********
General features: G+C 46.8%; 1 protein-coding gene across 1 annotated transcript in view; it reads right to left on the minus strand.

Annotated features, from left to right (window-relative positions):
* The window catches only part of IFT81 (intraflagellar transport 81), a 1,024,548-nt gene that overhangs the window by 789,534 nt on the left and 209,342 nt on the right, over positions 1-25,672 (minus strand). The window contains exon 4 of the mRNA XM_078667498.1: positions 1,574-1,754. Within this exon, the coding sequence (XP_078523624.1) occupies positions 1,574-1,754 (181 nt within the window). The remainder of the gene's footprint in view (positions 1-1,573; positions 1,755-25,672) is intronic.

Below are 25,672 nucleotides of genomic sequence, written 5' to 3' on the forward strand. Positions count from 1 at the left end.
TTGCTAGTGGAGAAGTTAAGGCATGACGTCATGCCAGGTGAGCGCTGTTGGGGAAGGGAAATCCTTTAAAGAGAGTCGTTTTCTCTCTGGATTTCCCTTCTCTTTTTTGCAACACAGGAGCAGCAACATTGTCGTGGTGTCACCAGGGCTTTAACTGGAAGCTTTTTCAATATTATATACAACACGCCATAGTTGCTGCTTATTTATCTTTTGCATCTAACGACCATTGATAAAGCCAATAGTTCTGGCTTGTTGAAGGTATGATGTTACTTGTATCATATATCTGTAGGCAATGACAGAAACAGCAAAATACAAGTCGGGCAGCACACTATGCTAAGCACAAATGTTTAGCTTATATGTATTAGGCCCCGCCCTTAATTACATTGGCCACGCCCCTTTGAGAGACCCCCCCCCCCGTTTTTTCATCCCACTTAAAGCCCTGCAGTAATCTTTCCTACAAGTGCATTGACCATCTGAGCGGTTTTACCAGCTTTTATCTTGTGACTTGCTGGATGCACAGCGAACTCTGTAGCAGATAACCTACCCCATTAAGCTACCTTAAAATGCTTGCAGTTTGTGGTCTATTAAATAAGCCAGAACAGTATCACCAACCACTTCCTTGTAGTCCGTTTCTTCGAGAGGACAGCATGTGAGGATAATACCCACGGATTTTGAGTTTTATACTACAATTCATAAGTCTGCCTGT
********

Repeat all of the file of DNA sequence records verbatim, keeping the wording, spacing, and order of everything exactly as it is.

General features: G+C 46.8%; 1 protein-coding gene across 1 annotated transcript in view; it reads right to left on the minus strand.

Annotated features, from left to right (window-relative positions):
* The window catches only part of IFT81 (intraflagellar transport 81), a 1,024,548-nt gene that overhangs the window by 789,534 nt on the left and 209,342 nt on the right, over positions 1-25,672 (minus strand). The window contains exon 4 of the mRNA XM_078667498.1: positions 1,574-1,754. Within this exon, the coding sequence (XP_078523624.1) occupies positions 1,574-1,754 (181 nt within the window). The remainder of the gene's footprint in view (positions 1-1,573; positions 1,755-25,672) is intronic.

Below are 25,672 nucleotides of genomic sequence, written 5' to 3' on the forward strand. Positions count from 1 at the left end.
TTGCTAGTGGAGAAGTTAAGGCATGACGTCATGCCAGGTGAGCGCTGTTGGGGAAGGGAAATCCTTTAAAGAGAGTCGTTTTCTCTCTGGATTTCCCTTCTCTTTTTTGCAACACAGGAGCAGCAACATTGTCGTGGTGTCACCAGGGCTTTAACTGGAAGCTTTTTCAATATTATATACAACACGCCATAGTTGCTGCTTATTTATCTTTTGCATCTAACGACCATTGATAAAGCCAATAGTTCTGGCTTGTTGAAGGTATGATGTTACTTGTATCATATATCTGTAGGCAATGACAGAAACAGCAAAATACAAGTCGGGCAGCACACTATGCTAAGCACAAATGTTTAGCTTATATGTATTAGGCCCCGCCCTTAATTACATTGGCCACGCCCCTTTGAGAGACCCCCCCCCCCGTTTTTTCATCCCACTTAAAGCCCTGCAGTAATCTTTCCTACAAGTGCATTGACCATCTGAGCGGTTTTACCAGCTTTTATCTTGTGACTTGCTGGATGCACAGCGAACTCTGTAGCAGATAACCTACCCCATTAAGCTACCTTAAAATGCTTGCAGTTTGTGGTCTATTAAATAAGCCAGAACAGTATCACCAACCACTTCCTTGTAGTCCGTTTCTTCGAGAGGACAGCATGTGAGGATAATACCCACGGATTTTGAGTTTTATACTACAATTCATAAGTCTGCCTGT